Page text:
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Figure 9. Relationship of gravimetric capacitance (CEIS) to (a) SBET, ESR and oxygen superficial functional groups of (b) BNCA-K and (c) BNCA-P.
Figure 9. Relationship of gravimetric capacitance (CEIS) to (a) SBET, ESR and oxygen superficial functional groups of (b) BNCA-K and (c) BNCA-P.
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Figure 10. (a) Capacitance retention as a function of different scan rates, (b) gravimetric capacitance (CCP) evolution during 5000 charge and discharge cycles at 0.313 A g−1 in 1 M H2SO4 of K700, and (c) charge–discharge curves between 0 and 0.75 V of the first and last cycle of K700.
Figure 10. (a) Capacitance retention as a function of different scan rates, (b) gravimetric capacitance (CCP) evolution during 5000 charge and discharge cycles at 0.313 A g−1 in 1 M H2SO4 of K700, and (c) charge–discharge curves between 0 and 0.75 V of the first and last cycle of K700.
Polymers 15 01760 g010
Table 1. Structural properties of BNCA.
Table 1. Structural properties of BNCA.
(m2 g−1)
(cm3 g−1)
(cm3 g−1)
(cm3 g−1)
(cm3 g−1)
Table 2. Physicochemical properties of BNCA by XPS, SEM-EDX and Raman.
Table 2. Physicochemical properties of BNCA by XPS, SEM-EDX and Raman.
BNCAXPS (wt%)EDX (wt%)Wavelength (cm−1)ID/IG
C1sO1sN1sP2pO/C (%)CONPDG
Table 3. Electrochemical properties of BNCAs determined by cyclic voltammetry and electrochemical impedance spectroscopy.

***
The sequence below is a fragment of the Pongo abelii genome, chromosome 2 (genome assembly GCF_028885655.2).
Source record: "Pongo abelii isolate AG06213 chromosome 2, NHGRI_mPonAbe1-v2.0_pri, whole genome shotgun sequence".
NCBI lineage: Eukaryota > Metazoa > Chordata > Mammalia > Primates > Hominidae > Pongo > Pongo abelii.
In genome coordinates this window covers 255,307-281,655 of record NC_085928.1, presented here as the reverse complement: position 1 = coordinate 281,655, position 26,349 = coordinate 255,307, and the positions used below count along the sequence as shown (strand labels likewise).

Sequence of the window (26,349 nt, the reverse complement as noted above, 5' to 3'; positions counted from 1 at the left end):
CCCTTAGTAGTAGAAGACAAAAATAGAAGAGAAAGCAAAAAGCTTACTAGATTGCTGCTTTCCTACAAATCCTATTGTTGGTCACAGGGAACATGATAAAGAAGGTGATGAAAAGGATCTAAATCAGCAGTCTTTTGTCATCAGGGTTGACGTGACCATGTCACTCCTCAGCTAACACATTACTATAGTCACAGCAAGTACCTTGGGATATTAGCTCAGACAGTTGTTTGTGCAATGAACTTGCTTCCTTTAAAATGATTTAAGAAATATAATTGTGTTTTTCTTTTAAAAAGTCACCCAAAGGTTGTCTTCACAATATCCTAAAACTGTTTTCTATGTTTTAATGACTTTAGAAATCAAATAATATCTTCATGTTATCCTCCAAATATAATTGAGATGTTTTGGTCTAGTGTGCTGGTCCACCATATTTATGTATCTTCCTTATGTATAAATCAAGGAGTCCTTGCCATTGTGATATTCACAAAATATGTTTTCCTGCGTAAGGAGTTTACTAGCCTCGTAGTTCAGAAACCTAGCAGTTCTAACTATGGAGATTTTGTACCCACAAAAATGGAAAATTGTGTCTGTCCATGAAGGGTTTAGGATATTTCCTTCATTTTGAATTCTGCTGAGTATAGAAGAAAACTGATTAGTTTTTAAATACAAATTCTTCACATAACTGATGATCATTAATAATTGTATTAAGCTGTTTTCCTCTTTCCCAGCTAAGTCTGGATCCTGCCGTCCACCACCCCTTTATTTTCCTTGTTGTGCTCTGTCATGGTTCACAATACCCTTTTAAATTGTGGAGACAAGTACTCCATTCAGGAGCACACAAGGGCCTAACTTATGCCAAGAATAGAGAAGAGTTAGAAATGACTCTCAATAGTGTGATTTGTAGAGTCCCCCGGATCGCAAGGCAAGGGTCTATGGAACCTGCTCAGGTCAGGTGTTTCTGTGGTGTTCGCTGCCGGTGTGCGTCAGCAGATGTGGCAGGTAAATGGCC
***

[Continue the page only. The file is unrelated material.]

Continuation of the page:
Table 3. Electrochemical properties of BNCAs determined by cyclic voltammetry and electrochemical impedance spectroscopy.
BNCACCV (F g−1)/Vb (mV s−1)CEIS
(F g−1)
(μF cm−2)
Table 4. Gravimetric capacities of electrodes from doped BNCs. 3E: three-electrodes configuration; 2E: two-electrodes configuration.
Table 4. Gravimetric capacities of electrodes from doped BNCs. 3E: three-electrodes configuration; 2E: two-electrodes configuration.
ReferenceCelluloseDopant AgentSBET
(m2 g−1)
(F g−1)
Wang et al.
3E 6 M KOH
Li et al.
BC, Hainan Yide Food Industry Co.N, P, and S:(NH4)H2PO4, (NH4)2SO4
2 M H2SO4
Liu et al.
BC, Guilin Qi Hong Technology Co.N, P, and S:Thiourea (CH4N2S)
Rogor (C5H12NO3PS2, 40 wt%)
Phoxim (C12H15N2O3PS, 40 wt%)
3E and 2E
0.5 M H2SO4
Fang et al.
BC, Hainan Yide Food Industry Co.O:Juglone (5-hy-droxy-1,4-naphthalenedione)
Carbon nanotubes
3E 1 M H2SO4
Wang et al.
BC, Hainan Yeguo Food CompanyN:Polypyrrole
Carbon nanotubes (20–50 µm)
0.15–0.5 F cm−2
Zhang and Chen
BC, Hainan Yide Food Co.N:Polydopamine191–46426–260
2E and Coin CR2032
1 M H2SO4
Bai et al.
BC. Yeguo Foods Co.O:Poly(ethylene-co-vinyl alcohol)747–2189420
3E 6 M KOH
Wannasen et al.
BC. Gluconacetobacter xylinum en D-glucoseN, P, Co:Cobalt(II) nitrate hexahydrate
Phosphoric acid
(158.5 mF cm−2)
3E 3 M KOH
Xu et al.
BC. Hainan Yide Foods Co., Ltd. N:1 M Pyrrole 459.5
3E 1 M NaCl
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Villarreal-Rueda, J.; Zapata-Benabithe, Z.; Posada, L.; Martínez, E.; Herrera, S.; López, S.; Sobrido, A.B.J.; Castro, C.I. Bacterial Nanocellulose from Komagataeibacter Medellinensis in Fique Juice for Activated Carbons Production and Its Application for Supercapacitor Electrodes. Polymers 2023, 15, 1760.

AMA Style

Villarreal-Rueda J, Zapata-Benabithe Z, Posada L, Martínez E, Herrera S, López S, Sobrido ABJ, Castro CI. Bacterial Nanocellulose from Komagataeibacter Medellinensis in Fique Juice for Activated Carbons Production and Its Application for Supercapacitor Electrodes. Polymers. 2023; 15(7):1760.

Chicago/Turabian Style

Villarreal-Rueda, Juliana, Zulamita Zapata-Benabithe, Laia Posada, Estefanía Martínez, Sara Herrera, Stiven López, Ana B. J. Sobrido, and Cristina I. Castro. 2023. "Bacterial Nanocellulose from Komagataeibacter Medellinensis in Fique Juice for Activated Carbons Production and Its Application for Supercapacitor Electrodes" Polymers 15, no. 7: 1760.